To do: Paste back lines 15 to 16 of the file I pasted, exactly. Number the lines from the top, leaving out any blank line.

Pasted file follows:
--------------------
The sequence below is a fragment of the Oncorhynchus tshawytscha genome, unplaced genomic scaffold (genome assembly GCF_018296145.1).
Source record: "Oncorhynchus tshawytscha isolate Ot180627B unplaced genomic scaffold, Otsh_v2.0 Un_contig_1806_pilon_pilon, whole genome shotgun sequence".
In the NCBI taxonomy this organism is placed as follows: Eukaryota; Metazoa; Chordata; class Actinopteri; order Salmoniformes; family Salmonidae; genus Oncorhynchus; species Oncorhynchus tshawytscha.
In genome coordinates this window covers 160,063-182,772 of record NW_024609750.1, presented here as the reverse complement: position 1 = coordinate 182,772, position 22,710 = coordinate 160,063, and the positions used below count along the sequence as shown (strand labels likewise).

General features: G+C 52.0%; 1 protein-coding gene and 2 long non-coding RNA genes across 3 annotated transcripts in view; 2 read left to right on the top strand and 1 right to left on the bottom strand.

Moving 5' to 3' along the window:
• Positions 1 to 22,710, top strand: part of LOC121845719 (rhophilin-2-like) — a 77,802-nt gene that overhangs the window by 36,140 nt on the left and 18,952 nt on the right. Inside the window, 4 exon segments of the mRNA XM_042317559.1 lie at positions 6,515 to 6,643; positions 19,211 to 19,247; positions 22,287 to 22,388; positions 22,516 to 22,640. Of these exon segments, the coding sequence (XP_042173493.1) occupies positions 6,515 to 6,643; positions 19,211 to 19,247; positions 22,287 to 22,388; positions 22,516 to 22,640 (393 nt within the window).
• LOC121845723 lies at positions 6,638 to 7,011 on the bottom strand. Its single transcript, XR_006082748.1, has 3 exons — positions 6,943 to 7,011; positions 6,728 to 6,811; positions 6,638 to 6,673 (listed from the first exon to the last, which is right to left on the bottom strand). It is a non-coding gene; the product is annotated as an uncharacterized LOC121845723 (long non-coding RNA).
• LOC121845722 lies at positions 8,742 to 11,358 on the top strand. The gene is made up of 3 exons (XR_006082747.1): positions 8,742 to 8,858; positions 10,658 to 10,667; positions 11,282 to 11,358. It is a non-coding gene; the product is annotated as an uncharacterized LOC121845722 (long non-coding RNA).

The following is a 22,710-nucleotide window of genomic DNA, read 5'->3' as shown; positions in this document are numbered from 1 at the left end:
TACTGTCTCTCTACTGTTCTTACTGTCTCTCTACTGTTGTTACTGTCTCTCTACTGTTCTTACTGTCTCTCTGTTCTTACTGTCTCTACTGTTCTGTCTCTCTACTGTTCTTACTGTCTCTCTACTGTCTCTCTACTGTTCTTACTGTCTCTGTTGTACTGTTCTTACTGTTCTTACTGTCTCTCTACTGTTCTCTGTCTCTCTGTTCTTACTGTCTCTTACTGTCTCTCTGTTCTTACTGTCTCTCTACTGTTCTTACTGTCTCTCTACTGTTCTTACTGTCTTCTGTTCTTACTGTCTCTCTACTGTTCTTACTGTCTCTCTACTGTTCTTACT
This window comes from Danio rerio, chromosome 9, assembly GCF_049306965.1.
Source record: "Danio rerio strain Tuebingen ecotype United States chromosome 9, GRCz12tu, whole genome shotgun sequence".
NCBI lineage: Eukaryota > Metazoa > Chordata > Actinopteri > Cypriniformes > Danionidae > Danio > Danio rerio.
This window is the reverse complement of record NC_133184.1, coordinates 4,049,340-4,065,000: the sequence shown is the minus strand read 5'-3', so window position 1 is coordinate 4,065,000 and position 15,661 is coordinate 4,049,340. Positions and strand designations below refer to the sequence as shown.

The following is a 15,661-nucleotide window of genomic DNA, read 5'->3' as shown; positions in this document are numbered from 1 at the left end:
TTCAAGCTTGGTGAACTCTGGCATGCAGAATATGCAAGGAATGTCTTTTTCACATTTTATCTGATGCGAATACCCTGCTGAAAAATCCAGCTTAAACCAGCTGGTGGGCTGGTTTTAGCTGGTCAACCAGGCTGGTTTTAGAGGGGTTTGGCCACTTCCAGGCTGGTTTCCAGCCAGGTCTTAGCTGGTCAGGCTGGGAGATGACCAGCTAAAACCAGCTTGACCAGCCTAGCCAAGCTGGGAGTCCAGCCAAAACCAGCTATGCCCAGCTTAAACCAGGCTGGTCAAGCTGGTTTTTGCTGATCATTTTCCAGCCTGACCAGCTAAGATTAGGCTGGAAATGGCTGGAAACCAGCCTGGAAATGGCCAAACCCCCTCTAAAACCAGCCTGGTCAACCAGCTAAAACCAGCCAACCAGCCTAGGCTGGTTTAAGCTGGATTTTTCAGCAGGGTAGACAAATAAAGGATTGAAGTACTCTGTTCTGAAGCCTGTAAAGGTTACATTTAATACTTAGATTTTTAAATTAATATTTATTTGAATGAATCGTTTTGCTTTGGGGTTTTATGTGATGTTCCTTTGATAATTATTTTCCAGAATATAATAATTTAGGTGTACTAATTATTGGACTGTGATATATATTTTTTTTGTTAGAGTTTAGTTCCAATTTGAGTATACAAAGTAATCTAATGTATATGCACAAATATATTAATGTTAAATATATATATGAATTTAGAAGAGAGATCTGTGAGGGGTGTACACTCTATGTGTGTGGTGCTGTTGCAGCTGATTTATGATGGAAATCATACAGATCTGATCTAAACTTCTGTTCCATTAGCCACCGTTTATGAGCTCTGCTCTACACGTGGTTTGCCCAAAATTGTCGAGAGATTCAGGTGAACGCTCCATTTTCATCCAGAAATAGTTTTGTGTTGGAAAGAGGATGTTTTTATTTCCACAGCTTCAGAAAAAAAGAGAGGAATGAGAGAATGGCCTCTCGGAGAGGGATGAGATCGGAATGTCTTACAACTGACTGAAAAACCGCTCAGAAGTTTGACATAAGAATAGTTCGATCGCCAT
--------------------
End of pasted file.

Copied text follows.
This window is the reverse complement of record NC_133184.1, coordinates 4,049,340-4,065,000: the sequence shown is the minus strand read 5'-3', so window position 1 is coordinate 4,065,000 and position 15,661 is coordinate 4,049,340. Positions and strand designations below refer to the sequence as shown.

The following is a 15,661-nucleotide window of genomic DNA, read 5'->3' as shown; positions in this document are numbered from 1 at the left end: